For this school year, there will be a delay in students receiving their financial aid, due to a law passed by Congress in December 2011.
This new law being implemented by Congress will affect how much financial aid students can receive, how long they can receive it and how soon interest will begin to rack up on their loans.
The new law also affected the Pell Grant.
Now, students only can receive the grant for six years of full-time schooling, whereas previously it was nine.
“[There are] 296 students [who] are close to running out of the Pell Grant, due to the new stipulations — absolutely no one was grandfathered in,” Brittany Hubbard, director of Financial Aid, said.
While all these new rules and regulations may seem like a burden to students, they were made to help them out.
“What the government is trying to do is make sure that students are only receiving the amount of aid they actually need, so they don’t further themselves in debt,” Hubbard said.
Hubbard said there had been a trend in students enrolling full time, receiving all the aid they were able to and then dropping down to part time.
However, many students do not realize that 30 days after the disbursement, they would have to pay back the extra aid they had received in full, increasing their debt.
In order to stop this trend, the government decided to wait to disperse the loans until 28 days after the first week, making sure all the aid they were receiving was enabling them to obtain a degree.
There are various factors that are taken into consideration for those who obtain financial aid, which is why each person may receive a different amount.
The government considers the cost of travel, supplies, room and board, tuition and books.
They look at each student’s specific case and decided how much they should receive so they do not have to take out more loans than necessary.
In order to make sure students are attempting to obtain a degree, the new law has also begun to monitor student progress in school.
This involves students attending classes throughout the term. If students do not attend or receive a withdrawal from their classes, they may have to start repaying any aid they have previously received.
Due to the delay in receiving the financial aid, a new program was introduced at IU Southeast which helped students to purchase their books from the IUS Bookstore.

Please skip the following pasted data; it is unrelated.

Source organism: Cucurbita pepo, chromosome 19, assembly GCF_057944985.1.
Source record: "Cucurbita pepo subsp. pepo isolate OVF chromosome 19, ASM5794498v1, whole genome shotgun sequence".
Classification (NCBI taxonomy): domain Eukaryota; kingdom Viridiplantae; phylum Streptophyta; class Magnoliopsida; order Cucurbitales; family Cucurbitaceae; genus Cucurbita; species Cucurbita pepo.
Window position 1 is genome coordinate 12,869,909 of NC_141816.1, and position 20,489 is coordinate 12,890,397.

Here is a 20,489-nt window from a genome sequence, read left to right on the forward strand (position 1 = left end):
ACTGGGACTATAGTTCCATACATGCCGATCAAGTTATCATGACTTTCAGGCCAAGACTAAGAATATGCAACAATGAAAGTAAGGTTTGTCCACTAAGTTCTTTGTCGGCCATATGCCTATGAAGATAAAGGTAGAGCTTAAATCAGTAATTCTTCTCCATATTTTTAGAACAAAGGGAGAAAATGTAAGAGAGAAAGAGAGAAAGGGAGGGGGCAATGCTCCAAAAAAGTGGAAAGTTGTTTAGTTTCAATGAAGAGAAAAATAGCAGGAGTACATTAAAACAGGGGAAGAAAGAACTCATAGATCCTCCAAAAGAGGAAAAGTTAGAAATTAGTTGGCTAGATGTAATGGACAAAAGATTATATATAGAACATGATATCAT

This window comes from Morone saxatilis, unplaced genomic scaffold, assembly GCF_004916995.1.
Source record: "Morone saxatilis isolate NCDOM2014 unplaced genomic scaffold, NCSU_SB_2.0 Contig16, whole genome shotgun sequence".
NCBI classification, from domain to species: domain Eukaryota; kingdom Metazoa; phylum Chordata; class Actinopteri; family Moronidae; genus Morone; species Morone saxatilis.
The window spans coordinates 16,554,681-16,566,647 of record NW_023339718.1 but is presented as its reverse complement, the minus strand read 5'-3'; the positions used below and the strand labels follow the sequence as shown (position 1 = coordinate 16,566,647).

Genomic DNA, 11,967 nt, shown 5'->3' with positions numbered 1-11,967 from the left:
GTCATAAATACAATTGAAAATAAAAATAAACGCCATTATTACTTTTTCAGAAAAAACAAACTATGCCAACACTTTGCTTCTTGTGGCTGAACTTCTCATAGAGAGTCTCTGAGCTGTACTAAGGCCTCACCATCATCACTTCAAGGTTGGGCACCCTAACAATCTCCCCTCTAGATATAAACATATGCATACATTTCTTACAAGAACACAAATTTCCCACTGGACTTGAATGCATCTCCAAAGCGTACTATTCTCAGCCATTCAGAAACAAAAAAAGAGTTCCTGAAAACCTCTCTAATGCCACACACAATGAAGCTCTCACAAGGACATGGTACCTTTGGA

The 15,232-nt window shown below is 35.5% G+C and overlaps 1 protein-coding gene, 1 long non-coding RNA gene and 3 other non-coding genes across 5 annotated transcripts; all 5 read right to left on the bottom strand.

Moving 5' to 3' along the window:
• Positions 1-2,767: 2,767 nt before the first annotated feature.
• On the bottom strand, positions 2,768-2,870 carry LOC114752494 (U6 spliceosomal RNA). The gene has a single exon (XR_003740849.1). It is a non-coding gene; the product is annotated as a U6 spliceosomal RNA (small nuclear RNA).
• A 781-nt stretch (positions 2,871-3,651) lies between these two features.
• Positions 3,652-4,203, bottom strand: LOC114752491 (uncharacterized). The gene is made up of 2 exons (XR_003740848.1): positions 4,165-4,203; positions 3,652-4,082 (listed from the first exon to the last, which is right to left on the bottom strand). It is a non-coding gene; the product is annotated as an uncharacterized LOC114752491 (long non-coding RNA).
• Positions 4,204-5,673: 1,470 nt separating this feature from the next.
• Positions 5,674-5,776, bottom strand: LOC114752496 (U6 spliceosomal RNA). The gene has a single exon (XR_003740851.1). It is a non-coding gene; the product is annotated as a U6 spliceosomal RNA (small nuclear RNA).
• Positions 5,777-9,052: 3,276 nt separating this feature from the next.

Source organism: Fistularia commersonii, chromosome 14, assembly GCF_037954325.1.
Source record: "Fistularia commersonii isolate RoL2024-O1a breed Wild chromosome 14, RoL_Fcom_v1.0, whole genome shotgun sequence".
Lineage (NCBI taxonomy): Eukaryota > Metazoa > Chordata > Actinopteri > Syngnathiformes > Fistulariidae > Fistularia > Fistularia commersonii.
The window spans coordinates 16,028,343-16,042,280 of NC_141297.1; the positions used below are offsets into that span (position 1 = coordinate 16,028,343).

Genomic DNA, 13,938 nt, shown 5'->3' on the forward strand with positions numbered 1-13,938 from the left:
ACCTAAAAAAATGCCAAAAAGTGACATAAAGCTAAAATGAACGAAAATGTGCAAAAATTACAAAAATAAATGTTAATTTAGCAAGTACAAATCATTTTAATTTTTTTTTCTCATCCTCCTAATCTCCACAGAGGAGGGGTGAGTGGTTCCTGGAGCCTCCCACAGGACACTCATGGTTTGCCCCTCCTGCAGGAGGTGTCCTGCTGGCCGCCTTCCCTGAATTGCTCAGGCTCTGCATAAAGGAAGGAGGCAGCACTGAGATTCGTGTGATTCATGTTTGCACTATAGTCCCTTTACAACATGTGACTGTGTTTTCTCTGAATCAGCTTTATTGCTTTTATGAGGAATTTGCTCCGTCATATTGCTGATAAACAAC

From Aug. 13-29, students were able to charge up to $600 to their student account using their UCard. After Aug. 29, the amount spent at the IUS Bookstore will appear on the next billing statement.
This enables the student to use financial aid or their own money to pay for textbooks.
“We’re a very data-driven office, and we do whatever we can to help students out,” Hubbard said. “Now, nearly every student will have the ability to have access to their books, for the first week of school, which is very important.”
Elizabeth Sutton, biology, said she loves the new program.
“Tuition is only half the cost of school,” Sutton said. “It is pointless not being able to use your financial aid to pay for your books and school supplies in advance.”
Leah Trail, psychology, said she did not get to use this program this semester but plans on using it in the future.
“It’s a simple and easy way to pay for books, and I love the concept,” Trail said.
Julie Faulds, manager of the IUS Bookstore, said she has seen an increase in the number of students who are able to rent books from the store. More students have also placed their orders for their books online a lot earlier than they have in previous years.
“While this process may not be easier on us, it’s easier on the students, and that’s what’s most important,” Faulds said.
Before the program was instituted, some students would not have been able to get their books for almost two weeks into classes.
“This new program makes books much more accessible to students,” Faulds said.
Hubbard said the new implementation will be in effect until the end of the school year, at least.
“Though what will happen in the future for financial aid all depends on who wins in the 2012 election,” Hubbard said.
By GAIL FAUSTYN